Hives of activity

PETER Norris doesn’t mince words. “The queens weren’t mated in time,” he says. “The Tasmanian natives, especially the blue gum and the prickly box, either came into flower late, or not at all.

“On top of that, the leatherwood flower (responsible for two-thirds of Tasmanian honey) is under real threat from forestry operations. “It was not a good year.” Mr Norris, who is president of the Southern Tasmanian Beekeepers Association, well knows the science of his field.

Thirty-five years has taught him the minute details of hive life. But there’s a limit. “You cannot beat the vagaries of nature,” he says. What the boss of Heritage Honey has done, however, is to reduce the risks to his bees and beehives created by Tasmania’s weather, and with that, the diseases endemic to bees and the conditions affecting their ability to produce honey.

Through his operations, much of it along the banks of the Derwent Valley, Mr Norris is driving a shift into hives made from a high-density polystyrene and away from the traditional wooden hive. He points out the efficiencies of the white boxes stacked two high at the Two Metre Tall Brewery site above New Norfolk.

“These we got from Finland. They fit together like a Lego block, with a rim that resists the incursion of rain or wind. More, there’s no condensation under the lid, which is a problem with wood hives in cold weather. “Most important in a place like the Derwent Valley, the polystyrene hive keeps the internal temperature stable and prevents fluctuations. “And while bees can handle cold, we’ve found that insulative effect means the queens start laying earlier, which means honey production begins sooner in the season so we are getting more honey, sometimes up to 30 per cent more, and we’re not having to feed them sugar during the winter. “Now if we could only get the trees and their flowers to cooperate in the same way!”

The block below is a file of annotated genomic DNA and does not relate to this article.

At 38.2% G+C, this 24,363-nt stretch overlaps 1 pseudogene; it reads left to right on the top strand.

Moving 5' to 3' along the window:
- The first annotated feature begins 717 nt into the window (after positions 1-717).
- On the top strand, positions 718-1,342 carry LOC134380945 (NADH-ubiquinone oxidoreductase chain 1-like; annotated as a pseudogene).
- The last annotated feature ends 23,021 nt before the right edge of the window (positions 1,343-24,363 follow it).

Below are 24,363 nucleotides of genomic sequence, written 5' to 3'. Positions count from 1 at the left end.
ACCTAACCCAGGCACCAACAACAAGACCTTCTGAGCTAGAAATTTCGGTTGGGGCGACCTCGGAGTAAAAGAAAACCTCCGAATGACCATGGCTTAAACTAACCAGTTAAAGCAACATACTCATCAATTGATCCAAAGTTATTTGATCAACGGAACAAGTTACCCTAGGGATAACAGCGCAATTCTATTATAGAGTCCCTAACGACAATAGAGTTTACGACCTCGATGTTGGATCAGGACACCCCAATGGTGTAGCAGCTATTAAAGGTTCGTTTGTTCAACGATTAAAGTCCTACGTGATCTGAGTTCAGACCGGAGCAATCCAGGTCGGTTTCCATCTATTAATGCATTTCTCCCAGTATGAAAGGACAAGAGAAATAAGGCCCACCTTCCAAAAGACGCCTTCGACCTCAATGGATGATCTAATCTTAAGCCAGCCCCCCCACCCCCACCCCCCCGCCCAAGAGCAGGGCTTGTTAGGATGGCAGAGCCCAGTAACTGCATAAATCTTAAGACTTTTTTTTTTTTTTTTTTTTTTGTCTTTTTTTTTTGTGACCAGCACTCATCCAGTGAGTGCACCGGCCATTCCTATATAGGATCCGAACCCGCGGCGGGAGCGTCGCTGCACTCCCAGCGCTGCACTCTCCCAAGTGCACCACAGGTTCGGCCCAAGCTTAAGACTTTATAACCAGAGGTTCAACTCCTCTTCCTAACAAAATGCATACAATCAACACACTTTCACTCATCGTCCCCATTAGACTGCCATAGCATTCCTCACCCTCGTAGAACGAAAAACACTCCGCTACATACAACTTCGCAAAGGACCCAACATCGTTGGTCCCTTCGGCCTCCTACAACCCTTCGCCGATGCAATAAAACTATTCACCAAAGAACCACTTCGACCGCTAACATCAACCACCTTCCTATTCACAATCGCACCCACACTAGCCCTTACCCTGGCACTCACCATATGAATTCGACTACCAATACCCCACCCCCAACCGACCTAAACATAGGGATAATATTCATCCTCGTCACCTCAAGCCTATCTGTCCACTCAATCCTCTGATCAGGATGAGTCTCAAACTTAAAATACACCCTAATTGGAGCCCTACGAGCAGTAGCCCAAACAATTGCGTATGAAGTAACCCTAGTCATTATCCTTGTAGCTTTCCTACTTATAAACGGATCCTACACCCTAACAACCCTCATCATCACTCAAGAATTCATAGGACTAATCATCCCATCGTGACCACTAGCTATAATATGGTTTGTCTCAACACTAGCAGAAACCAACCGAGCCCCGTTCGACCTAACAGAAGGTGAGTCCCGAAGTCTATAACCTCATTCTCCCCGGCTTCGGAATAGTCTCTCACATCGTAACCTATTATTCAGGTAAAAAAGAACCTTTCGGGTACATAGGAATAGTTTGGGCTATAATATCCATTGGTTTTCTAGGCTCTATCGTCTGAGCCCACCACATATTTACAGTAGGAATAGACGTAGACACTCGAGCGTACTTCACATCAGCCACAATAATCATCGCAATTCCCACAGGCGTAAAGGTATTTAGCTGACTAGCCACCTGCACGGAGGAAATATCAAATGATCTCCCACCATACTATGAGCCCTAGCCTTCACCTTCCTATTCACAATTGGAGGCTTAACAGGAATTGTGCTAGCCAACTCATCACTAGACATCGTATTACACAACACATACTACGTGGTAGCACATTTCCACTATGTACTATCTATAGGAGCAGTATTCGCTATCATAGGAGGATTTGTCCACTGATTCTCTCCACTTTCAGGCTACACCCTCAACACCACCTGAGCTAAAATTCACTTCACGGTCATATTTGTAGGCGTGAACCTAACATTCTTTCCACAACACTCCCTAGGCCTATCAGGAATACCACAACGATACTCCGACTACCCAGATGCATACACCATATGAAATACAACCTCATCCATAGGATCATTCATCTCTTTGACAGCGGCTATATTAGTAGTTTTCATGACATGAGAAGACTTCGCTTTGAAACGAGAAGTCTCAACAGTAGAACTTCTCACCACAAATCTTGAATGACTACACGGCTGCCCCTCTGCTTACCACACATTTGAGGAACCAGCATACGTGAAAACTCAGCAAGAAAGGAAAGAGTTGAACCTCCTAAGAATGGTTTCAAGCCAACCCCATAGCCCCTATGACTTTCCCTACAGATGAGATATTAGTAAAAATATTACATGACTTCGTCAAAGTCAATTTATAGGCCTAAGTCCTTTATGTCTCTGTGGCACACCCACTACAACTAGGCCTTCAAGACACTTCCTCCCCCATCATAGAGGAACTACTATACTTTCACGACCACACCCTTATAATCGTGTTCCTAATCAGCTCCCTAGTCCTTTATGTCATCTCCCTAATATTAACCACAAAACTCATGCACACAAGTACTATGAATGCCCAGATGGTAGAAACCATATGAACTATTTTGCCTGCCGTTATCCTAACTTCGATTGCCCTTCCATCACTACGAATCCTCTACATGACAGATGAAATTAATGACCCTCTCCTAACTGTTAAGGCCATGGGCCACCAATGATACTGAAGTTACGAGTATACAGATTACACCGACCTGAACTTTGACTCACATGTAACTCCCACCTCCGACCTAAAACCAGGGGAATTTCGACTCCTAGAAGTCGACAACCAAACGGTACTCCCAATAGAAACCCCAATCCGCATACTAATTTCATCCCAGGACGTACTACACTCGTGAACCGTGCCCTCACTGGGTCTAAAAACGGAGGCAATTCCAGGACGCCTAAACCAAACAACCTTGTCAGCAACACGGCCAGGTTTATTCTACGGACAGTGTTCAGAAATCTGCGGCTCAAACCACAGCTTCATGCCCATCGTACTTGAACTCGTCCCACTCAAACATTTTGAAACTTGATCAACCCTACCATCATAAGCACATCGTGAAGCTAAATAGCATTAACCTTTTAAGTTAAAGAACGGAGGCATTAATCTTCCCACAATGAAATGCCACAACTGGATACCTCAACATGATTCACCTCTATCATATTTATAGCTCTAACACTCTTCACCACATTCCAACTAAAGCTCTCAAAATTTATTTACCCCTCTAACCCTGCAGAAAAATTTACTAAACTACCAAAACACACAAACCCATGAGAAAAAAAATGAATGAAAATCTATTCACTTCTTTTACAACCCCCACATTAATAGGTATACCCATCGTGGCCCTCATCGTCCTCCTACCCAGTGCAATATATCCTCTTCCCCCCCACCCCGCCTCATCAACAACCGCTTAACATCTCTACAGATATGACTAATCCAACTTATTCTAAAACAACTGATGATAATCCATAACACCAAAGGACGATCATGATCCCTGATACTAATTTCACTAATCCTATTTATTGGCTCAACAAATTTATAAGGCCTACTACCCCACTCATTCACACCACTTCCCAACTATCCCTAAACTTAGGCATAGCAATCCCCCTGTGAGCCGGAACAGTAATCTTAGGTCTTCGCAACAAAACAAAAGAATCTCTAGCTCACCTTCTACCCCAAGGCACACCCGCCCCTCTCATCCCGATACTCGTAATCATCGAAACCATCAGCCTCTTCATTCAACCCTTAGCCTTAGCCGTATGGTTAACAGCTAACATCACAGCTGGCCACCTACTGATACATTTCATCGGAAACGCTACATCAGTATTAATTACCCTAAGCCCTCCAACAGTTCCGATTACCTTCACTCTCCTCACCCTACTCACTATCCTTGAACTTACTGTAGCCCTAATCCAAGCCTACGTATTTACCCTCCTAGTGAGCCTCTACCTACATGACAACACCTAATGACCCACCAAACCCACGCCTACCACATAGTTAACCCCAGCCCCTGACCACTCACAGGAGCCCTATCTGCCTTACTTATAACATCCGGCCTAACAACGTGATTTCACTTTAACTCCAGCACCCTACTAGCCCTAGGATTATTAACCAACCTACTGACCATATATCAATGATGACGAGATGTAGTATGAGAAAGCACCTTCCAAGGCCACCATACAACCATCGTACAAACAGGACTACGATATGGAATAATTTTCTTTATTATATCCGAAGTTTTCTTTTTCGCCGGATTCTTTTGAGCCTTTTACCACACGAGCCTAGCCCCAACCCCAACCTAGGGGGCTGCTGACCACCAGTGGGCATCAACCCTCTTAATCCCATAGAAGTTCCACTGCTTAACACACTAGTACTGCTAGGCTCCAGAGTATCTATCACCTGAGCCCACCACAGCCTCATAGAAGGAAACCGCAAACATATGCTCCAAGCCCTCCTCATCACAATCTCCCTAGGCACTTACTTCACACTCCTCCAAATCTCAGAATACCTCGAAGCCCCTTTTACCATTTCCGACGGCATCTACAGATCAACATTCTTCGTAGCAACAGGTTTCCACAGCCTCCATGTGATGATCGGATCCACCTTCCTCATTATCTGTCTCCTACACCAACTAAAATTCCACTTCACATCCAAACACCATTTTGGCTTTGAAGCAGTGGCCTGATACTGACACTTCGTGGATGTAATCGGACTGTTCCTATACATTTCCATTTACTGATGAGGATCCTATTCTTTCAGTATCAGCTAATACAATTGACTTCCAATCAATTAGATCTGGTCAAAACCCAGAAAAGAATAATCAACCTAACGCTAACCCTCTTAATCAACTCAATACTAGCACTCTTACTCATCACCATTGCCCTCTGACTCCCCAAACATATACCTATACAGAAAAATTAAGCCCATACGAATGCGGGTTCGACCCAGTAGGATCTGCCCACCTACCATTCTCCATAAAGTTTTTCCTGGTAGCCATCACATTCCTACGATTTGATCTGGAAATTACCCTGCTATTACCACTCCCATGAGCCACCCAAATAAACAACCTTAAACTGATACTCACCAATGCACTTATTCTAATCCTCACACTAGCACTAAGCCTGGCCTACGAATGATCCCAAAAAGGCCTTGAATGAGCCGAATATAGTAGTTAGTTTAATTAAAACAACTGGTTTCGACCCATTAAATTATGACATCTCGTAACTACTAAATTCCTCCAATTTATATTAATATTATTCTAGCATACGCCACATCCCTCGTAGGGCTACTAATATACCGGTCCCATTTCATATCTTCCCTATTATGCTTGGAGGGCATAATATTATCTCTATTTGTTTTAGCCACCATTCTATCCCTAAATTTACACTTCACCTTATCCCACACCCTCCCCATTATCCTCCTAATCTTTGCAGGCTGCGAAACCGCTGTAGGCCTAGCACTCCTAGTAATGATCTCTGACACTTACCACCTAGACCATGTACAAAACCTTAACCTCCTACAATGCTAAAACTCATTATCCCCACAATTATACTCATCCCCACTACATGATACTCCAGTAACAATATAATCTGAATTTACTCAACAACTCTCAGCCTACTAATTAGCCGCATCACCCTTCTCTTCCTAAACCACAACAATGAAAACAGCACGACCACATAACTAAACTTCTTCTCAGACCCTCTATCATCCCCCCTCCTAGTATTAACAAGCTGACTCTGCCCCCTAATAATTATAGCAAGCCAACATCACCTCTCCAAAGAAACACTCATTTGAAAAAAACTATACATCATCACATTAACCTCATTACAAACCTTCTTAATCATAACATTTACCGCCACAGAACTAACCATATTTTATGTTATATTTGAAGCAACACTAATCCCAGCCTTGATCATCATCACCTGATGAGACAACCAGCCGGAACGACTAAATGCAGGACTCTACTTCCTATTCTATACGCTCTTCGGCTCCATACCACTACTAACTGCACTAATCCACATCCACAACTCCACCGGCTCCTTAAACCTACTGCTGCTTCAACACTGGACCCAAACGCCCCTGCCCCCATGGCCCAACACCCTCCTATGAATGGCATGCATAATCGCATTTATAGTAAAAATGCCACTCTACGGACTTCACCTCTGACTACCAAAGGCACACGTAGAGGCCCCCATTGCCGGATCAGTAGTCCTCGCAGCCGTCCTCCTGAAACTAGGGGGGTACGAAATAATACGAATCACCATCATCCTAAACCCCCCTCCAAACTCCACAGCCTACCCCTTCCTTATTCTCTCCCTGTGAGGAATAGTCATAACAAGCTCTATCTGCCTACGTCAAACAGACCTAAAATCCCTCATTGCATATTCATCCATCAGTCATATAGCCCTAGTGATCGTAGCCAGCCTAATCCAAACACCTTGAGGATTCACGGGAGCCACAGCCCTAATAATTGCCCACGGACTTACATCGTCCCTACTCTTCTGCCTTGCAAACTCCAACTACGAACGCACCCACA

The polystyrene used in the Finnish product is designed to resist even the substantial chewing capacity of bees. Since trialling his first, called the Paradise Hive, some seven years ago, Mr Norris has switched his entire business away from wood. Other Tasmanian beekeepers – there are about 300 of them in the South alone – are following suit, some slowly. “We’re hoping that by the end of this month, a Canberra company called Hive IQ will be ready to switch from importing them to producing them onshore,” Mr Norris said.

He says the next generation of polystyrene hives will have built-in reporting systems and other electronics that will enable a beekeeper to know when, for instance, the combs are full of honey, all without having to leave his desk or computer.